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Attorney General Stein’s June Column: Home Repair Scams

Steer Clear of Home Repair Scams this Summer

Attorney General Josh Stein
June 2022

Summers can be a great time to make home repairs and improvements. But this summer, contractors may need to raise their prices to keep up with higher costs from supply chain issues and worker shortages. Reliable and trustworthy contractors will raise prices only as much as they need to. You need to be on the lookout for scammers who take advantage of the situation by charging high costs without cause or do shoddy, unreliable work that leaves you in the lurch. Here are some tips to save your hard-earned money.

Always do your research about a company before you decide to do business with them. Don’t be fooled by a salesperson’s promises or a flashy website. Look up their services online to view customer reviews and ensure that the company is legitimate. Check with the Better Business Bureau and our office’s Consumer Protection Division to learn if consumers filed complaints about the company. Also, check to make sure the contractor is licensed – by law, a contractor must be licensed if a project costs $30,000 or more.

Get written estimates from at least three companies before doing business. Gathering multiple offers will help ensure that you aren’t getting ripped off with unfair prices.

Always insist on a written contract and know about your right to cancel. Under state law, you can cancel a contract up to three days after you sign, and the contract must provide instructions on how to cancel, if: (1) the contractor or representative personally solicits you; (2) the agreement takes place somewhere other than the contractor’s place of business; and (3) you did not initiate the contact and ask the contractor to visit your home to do the work. If you have the right to cancel, and if you change your mind or spot a red flag about the contract within three days, you must notify the contractor in writing. Also, if a contractor or appliance company asks you to sign a contract on an electronic tablet, you should insist on getting a printed copy of the contract then and there, especially if the three-day right to cancel applies.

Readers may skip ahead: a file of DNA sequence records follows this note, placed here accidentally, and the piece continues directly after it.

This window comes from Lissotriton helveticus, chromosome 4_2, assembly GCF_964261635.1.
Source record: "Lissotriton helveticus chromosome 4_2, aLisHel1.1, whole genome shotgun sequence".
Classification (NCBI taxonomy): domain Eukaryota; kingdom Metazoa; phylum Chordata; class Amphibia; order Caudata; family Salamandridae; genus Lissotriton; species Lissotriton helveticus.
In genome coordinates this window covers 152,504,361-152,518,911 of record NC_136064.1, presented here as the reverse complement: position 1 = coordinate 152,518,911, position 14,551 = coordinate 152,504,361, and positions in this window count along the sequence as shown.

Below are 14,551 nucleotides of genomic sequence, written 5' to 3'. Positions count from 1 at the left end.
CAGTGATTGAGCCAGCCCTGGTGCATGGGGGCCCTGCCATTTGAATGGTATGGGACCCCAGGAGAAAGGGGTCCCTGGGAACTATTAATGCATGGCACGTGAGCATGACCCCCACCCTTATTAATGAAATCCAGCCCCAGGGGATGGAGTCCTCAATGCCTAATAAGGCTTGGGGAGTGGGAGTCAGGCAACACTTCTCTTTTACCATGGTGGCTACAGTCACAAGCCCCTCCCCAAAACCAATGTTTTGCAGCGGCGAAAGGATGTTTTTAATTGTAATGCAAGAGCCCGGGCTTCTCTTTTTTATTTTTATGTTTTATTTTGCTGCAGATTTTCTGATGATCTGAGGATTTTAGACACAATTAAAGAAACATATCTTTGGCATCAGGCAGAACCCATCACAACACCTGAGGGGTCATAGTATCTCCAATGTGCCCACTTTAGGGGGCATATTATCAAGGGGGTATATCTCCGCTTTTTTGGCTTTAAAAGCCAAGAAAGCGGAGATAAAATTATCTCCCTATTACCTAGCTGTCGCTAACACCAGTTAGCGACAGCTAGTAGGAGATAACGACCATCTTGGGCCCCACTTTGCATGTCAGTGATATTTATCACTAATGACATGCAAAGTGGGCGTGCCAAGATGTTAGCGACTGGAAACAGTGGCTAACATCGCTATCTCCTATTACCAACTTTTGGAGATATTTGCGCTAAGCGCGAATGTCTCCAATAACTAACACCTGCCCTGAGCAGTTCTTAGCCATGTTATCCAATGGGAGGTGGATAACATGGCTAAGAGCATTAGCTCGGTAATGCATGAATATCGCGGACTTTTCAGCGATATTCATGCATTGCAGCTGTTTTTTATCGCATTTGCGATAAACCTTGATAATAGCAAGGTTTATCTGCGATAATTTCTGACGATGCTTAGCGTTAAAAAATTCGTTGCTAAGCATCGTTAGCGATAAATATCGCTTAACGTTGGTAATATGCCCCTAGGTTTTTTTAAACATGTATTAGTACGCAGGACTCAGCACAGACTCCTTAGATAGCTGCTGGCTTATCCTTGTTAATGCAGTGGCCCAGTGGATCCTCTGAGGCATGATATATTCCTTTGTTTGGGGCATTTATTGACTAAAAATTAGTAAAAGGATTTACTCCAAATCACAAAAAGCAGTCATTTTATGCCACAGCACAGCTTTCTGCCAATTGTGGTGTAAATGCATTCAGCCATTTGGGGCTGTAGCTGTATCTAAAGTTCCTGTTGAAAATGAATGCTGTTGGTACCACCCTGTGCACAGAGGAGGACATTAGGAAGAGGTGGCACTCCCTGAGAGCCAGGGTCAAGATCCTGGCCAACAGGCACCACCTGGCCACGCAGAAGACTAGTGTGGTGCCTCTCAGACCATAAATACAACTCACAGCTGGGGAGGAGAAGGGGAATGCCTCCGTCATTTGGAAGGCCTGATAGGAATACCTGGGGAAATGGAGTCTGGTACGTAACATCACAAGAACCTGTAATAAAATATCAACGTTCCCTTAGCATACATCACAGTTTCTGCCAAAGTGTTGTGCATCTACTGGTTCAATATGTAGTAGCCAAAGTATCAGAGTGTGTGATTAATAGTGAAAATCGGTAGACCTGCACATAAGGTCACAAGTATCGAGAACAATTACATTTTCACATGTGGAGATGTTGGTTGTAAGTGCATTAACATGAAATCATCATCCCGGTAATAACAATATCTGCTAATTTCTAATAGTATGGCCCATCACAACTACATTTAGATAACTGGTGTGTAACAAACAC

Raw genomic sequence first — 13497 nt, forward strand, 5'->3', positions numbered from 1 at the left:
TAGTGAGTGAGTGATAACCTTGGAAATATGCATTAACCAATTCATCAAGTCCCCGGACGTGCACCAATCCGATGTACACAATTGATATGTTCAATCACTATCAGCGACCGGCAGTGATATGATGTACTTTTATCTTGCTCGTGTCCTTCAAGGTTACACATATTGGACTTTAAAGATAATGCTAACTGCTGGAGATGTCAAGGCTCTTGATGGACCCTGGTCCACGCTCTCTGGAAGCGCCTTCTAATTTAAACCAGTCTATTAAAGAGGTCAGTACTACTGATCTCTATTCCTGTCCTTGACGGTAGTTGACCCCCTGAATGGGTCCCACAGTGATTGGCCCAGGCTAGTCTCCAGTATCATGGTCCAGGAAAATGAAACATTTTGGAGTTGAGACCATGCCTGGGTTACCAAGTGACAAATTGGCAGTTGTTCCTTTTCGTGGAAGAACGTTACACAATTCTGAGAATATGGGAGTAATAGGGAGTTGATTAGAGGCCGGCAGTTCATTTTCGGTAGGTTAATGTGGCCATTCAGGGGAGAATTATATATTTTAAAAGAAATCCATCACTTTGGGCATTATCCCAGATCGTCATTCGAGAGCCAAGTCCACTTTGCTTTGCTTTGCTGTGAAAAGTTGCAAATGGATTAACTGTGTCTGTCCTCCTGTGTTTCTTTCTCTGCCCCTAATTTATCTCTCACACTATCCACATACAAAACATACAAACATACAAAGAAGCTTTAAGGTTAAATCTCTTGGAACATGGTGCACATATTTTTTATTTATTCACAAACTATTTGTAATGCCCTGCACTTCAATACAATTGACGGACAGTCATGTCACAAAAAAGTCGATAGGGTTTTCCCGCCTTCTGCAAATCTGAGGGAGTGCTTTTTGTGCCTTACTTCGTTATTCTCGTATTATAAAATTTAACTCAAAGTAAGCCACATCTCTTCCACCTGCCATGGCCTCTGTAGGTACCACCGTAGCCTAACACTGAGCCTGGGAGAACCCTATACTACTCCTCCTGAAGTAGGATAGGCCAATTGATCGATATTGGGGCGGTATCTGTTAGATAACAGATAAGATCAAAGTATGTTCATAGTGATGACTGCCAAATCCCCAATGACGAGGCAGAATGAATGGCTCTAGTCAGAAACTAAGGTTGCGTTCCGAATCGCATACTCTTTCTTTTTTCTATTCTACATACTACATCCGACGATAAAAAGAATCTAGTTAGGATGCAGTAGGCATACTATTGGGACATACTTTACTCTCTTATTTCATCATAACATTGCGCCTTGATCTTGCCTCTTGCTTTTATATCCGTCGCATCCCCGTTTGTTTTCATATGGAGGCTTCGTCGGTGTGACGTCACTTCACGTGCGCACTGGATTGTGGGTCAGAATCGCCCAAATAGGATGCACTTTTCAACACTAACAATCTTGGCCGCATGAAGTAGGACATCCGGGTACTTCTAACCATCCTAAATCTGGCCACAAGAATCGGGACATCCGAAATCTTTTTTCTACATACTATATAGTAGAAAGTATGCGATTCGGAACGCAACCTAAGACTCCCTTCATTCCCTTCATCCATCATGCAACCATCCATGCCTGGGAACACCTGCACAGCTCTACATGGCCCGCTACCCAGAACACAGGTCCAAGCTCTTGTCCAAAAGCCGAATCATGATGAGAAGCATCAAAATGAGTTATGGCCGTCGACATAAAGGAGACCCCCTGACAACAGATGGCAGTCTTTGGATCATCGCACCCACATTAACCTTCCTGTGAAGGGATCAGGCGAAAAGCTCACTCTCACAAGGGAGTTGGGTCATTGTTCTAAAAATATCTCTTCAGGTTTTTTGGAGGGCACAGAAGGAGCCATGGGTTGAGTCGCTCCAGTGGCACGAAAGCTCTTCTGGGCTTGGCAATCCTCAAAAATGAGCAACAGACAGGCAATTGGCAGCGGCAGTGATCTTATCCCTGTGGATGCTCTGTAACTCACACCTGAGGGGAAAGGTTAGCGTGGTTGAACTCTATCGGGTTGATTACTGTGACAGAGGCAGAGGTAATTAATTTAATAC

Beware of anyone who shows up at your house and offers to fix a problem you weren’t aware of. Scammers often offer a quick fix for what they claim are needed repairs of your roof, driveway, or something else for a great price. They will also start work on one repair and then claim they spotted other urgent problems that need fixing. Never fall for these tricks. Instead, you should always get a second opinion from a company you trust before starting work.

Do not pay for work before it is completed. Bad actors often convince people to pay for work but never complete it. If a down payment is required to buy materials, use a credit card to make the payment. You can dispute the charge if the job isn’t finished. Then pay on a schedule as the work is completed, and do not make the final payment until the work is completed to your satisfaction.

Last year, our office received more than 800 reports of home improvement issues. Many people are having trouble finding a contractor due to increased demand – and scammers will look to take advantage of people’s desperation. If you believe that you have been the victim of a scam, report the incident to the North Carolina Department of Justice’s Consumer Protection Division. Call our office at 877-5-NO-SCAM or file a complaint online at

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